50 years ago, we stopped referring to homosexuality as a mental illness. Where are we now?
PSYCHIATRIC VIEWS ON THE DAILY NEWS
Last Friday, December 15th, as covered in the Washington Post article “50 years ago, psychiatrists stopped calling homosexuality a mental illness,” marked the anniversary when homosexuality began to be removed as a disorder from the DSM of the time.1 Over time, it then contributed to a general reduction of societal discrimination. Courageous gay citizens and psychiatrists led the way.
The evolution of the psychiatric diagnosis started in the first DSM in 1952, when homosexuality was defined as a sociopathic personality disorder. The erroneous etiologic assumption of the times was that male homosexuality was caused by inappropriate parenting, as in the psychoanalytic interpretation blamed an overbearing mother and distant father. Of course, using a term like sociopathic conveyed that they were also a danger to society. Fifty years ago, in 1973, a new diagnosis for those troubled by their sexual preference, called sexual orientation disturbance, at least eliminated the use of the term homosexuality.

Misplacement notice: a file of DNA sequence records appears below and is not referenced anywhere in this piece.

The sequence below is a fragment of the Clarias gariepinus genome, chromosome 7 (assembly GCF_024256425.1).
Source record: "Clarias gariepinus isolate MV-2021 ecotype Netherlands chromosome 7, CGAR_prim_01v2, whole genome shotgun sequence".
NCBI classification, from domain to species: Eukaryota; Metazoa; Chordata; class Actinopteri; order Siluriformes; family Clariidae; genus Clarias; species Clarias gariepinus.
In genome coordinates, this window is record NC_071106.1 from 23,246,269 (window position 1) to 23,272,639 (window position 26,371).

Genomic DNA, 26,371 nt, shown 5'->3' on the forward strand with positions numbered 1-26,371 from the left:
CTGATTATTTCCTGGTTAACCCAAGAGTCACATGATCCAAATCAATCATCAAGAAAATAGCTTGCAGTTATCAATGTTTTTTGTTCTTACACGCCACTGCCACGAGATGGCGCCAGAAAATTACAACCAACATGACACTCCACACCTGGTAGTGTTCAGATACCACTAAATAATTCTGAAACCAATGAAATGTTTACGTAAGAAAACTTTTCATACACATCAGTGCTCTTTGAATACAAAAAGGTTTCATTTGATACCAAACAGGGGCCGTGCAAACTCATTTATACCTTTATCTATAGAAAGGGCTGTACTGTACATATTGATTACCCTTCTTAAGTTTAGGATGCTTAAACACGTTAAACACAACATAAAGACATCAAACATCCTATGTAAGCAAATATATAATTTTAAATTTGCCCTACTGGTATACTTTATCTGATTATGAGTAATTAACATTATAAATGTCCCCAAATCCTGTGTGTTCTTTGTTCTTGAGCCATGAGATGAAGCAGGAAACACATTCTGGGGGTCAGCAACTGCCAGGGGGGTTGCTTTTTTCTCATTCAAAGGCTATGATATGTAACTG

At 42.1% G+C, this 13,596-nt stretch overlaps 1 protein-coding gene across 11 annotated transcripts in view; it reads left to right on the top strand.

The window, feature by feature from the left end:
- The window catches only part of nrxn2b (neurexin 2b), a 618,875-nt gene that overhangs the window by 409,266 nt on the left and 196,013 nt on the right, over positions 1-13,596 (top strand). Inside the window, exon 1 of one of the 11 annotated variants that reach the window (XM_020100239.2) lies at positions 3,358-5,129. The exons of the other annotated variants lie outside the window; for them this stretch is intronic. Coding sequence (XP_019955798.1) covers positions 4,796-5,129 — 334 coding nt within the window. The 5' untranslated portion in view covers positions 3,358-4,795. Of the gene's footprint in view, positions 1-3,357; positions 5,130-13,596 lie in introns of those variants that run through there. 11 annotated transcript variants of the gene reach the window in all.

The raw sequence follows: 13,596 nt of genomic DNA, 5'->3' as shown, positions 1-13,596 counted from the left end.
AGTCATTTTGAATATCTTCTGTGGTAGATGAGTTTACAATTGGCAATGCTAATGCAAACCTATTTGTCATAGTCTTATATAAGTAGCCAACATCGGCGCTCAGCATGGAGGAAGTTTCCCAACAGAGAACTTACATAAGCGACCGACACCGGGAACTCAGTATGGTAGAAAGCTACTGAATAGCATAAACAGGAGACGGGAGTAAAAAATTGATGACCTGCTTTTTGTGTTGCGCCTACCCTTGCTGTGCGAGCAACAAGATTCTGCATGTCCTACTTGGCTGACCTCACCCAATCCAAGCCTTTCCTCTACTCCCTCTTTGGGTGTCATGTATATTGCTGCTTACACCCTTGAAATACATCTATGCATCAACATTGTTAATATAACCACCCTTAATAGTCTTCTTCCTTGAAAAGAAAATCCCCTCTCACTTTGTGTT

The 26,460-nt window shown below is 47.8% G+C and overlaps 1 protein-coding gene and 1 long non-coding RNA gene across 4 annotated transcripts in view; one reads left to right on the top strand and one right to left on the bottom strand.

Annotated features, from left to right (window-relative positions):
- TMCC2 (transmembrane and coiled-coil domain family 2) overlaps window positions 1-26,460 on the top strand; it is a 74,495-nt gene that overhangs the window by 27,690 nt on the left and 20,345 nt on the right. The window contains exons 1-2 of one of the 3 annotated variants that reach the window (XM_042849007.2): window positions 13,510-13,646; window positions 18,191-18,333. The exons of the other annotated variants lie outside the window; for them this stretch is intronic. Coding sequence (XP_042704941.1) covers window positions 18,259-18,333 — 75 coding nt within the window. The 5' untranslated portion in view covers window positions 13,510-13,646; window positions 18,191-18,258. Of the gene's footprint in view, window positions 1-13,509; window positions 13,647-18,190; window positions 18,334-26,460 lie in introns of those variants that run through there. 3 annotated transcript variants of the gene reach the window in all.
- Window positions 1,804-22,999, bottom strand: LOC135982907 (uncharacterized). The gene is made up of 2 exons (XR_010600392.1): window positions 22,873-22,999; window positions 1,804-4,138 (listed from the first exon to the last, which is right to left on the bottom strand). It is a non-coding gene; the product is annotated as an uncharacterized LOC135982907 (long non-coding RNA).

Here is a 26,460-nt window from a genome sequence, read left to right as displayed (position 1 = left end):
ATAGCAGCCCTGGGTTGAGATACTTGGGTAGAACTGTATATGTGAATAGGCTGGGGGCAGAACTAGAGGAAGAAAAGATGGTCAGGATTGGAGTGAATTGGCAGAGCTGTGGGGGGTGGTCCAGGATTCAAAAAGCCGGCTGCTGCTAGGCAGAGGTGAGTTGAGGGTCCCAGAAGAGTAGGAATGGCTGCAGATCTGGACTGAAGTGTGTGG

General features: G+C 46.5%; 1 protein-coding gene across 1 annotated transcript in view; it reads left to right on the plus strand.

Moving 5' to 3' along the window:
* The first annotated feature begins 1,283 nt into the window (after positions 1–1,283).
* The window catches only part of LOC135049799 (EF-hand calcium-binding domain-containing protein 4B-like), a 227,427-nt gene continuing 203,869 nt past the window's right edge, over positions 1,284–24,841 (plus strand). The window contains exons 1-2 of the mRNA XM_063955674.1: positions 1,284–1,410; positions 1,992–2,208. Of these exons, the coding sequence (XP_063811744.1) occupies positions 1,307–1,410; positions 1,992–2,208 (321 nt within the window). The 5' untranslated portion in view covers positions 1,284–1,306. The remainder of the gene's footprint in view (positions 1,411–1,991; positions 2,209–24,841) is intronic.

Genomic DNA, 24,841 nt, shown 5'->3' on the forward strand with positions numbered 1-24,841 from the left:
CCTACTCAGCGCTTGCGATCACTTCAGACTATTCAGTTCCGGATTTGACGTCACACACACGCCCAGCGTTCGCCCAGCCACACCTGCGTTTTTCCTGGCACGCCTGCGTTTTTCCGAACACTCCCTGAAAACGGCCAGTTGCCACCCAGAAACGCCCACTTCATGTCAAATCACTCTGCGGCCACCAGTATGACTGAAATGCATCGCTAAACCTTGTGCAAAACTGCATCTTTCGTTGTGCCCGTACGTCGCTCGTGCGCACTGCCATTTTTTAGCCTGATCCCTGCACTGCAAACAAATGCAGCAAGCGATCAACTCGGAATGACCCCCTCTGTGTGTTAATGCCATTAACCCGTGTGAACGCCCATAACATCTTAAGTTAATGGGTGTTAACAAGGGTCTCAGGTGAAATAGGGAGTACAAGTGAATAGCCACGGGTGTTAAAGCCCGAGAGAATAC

When I was serving in the army from 1975-1977 and I was asked to confirm such a diagnosis, which would then lead to a dishonorable discharge and thereby obstacles for societal reintegration, I had to then carefully and ethically try to find alternative ways of responding for the mental well-being of the patients, patients being our first ethical priority.
In 1980, which was the same time when I was first trying to support the career development of psychiatric residents with homosexuality, the term homosexuality made a comeback with the reclassification of ego-dystonic homosexuality in DSM III. Any reference to homosexuality by any name was then removed entirely in 1987. In society, that was supplemented by the approval for gay marriage and other social advances, with an overall enhancement of mental health.
What happened over time with homophobia is thereby an example that social psychopathology can be addressed successfully over time with the activism of citizens and mental health professionals.
Working with transgender individuals during the late 1990s and early new millennium, as well as writing and speaking about them for Psychiatric Times over the years, I hoped and assumed that similar diagnostic changes would emerge for them. A gender-related diagnosis called transsexualism first appeared in DSM-III in 1980, with a corresponding childhood gender identity disorder. In DSM-IV, which came out in 1994, all variations of gender disorder became gender identity disorder. Akin to homosexuality, in DSM-5 in 2013, gender identity disorder was eliminated and replaced with gender dysphoria, sort of a parallel with ego-dystonic homosexuality. Even so, Denmark determined that any trans classification needed to be removed from mentally ill criteria in order to destigmatize transgender individuals. That has not occurred in the United States since. However, advances in understanding gender came to recognize the potential social fluidity of gender identity.